value of regular physical exams and testing, which are critical to preventive care and can even be lifesaving for many pets.
An apple a day may not keep you healthy, but it probably won’t do you any harm. Some shots, though, can potentially cause problems for a few pets. The chance that they will is pretty small, but tailoring which vaccines your pet needs and when can make it even smaller.
Nothing in life is without risk, but veterinarians used to think vaccines were safe enough that it was better to vaccinate whenever we had our doubts that a pet had been adequately protected. But then research showed that in some pets the negative reaction to a vaccine wasn’t a day of just not feeling right. In a small but significant number of cats, the problem was more deadly: cancer.
The science, in other words, told us we needed to change what we knew.
Science Leads the Way
That didn’t happen overnight, of course, but in time veterinary schools and colleges and groups such as the American Animal Hospital Association and the American Association of Feline
Practitioners gathered the research and developed new guidelines. These guidelines recommend a series of vaccinations to initiate disease resistance in kittens and puppies, followed by fewer “core” vaccines at longer intervals for adult dogs and cats,
depending on their risk of exposure to disease.
When the old way was first challenged, proposed changes were controversial among veterinarians. Serious adverse vaccine reactions were (and still are) rare, and some veterinarians
argued that not having a reason to bring a pet in for the wellness examinations that went with vaccinations would lead to suffering and even death from diseases not caught early. Others believed that the changes—and the reasons behind them— would lead to confusion and fear in pet owners.
In some ways the concerns were justified. Even though preventive care prevents suffering (and often saves money), yearly or twice-yearly wellness exams haven’t been as widely accepted as the idea of a yearly combination shot. That’s the bad news.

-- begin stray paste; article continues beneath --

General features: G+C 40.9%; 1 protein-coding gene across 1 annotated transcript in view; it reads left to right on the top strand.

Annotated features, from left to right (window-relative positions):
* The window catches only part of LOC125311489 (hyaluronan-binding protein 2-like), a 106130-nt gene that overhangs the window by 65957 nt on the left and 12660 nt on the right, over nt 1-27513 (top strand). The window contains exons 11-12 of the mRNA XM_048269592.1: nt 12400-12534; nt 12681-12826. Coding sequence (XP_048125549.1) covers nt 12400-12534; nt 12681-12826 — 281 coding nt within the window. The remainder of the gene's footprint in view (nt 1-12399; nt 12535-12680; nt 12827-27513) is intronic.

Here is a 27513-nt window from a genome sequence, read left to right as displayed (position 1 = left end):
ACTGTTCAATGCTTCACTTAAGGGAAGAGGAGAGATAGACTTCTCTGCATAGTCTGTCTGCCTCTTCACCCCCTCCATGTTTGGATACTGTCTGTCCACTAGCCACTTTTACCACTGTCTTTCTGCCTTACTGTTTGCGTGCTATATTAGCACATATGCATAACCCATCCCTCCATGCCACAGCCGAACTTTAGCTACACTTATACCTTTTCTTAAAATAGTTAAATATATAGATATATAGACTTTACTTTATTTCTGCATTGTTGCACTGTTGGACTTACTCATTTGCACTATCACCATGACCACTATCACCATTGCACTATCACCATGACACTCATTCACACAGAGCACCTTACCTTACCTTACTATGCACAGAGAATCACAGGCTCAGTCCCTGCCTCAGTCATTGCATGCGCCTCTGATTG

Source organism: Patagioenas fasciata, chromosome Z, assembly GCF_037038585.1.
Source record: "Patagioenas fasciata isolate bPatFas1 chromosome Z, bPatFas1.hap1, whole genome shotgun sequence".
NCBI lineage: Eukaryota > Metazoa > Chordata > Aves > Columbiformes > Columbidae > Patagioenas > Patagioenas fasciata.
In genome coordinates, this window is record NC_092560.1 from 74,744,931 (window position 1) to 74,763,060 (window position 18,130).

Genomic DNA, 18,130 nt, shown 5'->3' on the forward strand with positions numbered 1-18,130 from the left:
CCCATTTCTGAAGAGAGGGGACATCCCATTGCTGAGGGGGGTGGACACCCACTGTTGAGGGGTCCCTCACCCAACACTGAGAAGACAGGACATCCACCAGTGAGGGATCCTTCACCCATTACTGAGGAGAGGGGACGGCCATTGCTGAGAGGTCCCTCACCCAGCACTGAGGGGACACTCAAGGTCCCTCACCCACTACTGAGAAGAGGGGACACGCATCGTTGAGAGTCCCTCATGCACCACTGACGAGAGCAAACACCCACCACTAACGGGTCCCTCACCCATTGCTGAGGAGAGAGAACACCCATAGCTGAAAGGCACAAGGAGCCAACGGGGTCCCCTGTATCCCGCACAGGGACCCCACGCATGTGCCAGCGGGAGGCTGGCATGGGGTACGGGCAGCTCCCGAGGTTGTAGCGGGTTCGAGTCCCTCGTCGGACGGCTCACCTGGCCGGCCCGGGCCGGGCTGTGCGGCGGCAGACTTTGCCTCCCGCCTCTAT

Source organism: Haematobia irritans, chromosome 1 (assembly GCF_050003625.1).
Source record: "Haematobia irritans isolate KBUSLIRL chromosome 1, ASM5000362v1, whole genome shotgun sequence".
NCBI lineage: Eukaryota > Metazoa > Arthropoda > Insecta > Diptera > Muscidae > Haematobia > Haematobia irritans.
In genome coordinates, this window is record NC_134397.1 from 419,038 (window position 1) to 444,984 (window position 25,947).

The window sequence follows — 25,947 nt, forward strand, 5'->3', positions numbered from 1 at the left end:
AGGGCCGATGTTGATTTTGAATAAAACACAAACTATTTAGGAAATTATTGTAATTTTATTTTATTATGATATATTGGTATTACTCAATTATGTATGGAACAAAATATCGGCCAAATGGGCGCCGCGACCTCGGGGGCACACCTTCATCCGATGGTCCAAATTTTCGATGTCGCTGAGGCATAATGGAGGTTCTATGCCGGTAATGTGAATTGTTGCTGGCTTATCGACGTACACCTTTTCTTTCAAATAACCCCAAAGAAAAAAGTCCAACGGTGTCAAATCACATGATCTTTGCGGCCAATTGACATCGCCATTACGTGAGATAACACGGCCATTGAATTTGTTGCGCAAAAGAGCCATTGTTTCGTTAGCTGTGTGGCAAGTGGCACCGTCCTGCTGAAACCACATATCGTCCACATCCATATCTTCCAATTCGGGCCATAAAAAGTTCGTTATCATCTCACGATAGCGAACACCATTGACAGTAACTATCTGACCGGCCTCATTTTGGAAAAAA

Wellness Moves Forward
The good news is that the veterinary profession is doing its best to spread the word about preventive care. The American Veterinary Medical Association is taking the lead in making wellness a centerpiece of its pet owner education efforts.
While it’s not easy to remember, here’s what you need to know:
• Core vaccinations: These protect against those diseases that are potentially more serious and that are everywhere, and those to which animals can be exposed even without direct contact. These include feline calicivirus (and others) for cats, and distemper (and others) for dogs. Once immunity is established in kittens and puppies through a series of shots, boosters are given at regular intervals.
• Non-core vaccinations: These are brought into play to help pets who have circumstances that put them at greater risk for diseases the vaccines cover, such as feline immunodeficiency virus for cats and leptospirosis for dogs.
• Every pet is an individual: Each pet should get as many vaccines as they need, but no more than they need. Kittens and puppies need their initial series of protective “core” vaccines, but after that, what other vaccines are given will depend on regional disease threats, lifestyle differences such as indoor vs. outdoor, and a pet’s history of reactions to vaccines.
• Rabies is a special case: Rabies vaccination is regulated by law because of the threat to human health. Almost all states now require a three-year cycle as mandatory for dogs (some clinics and municipalities even mandate that dogs get a rabies vaccine every two years), and highly recommend it for cats. Local governments may have stricter requirements, including mandatory rabies vaccinations for cats.
Any potential benefit your pet gets from these vaccine guidelines can be wiped out entirely by other health issues if you skip those wellness exams. So follow your veterinarian’s advice to set up the best preventive care regimen for your pets—including exactly which vaccines your pet needs and when.
By Sarah Zumhofe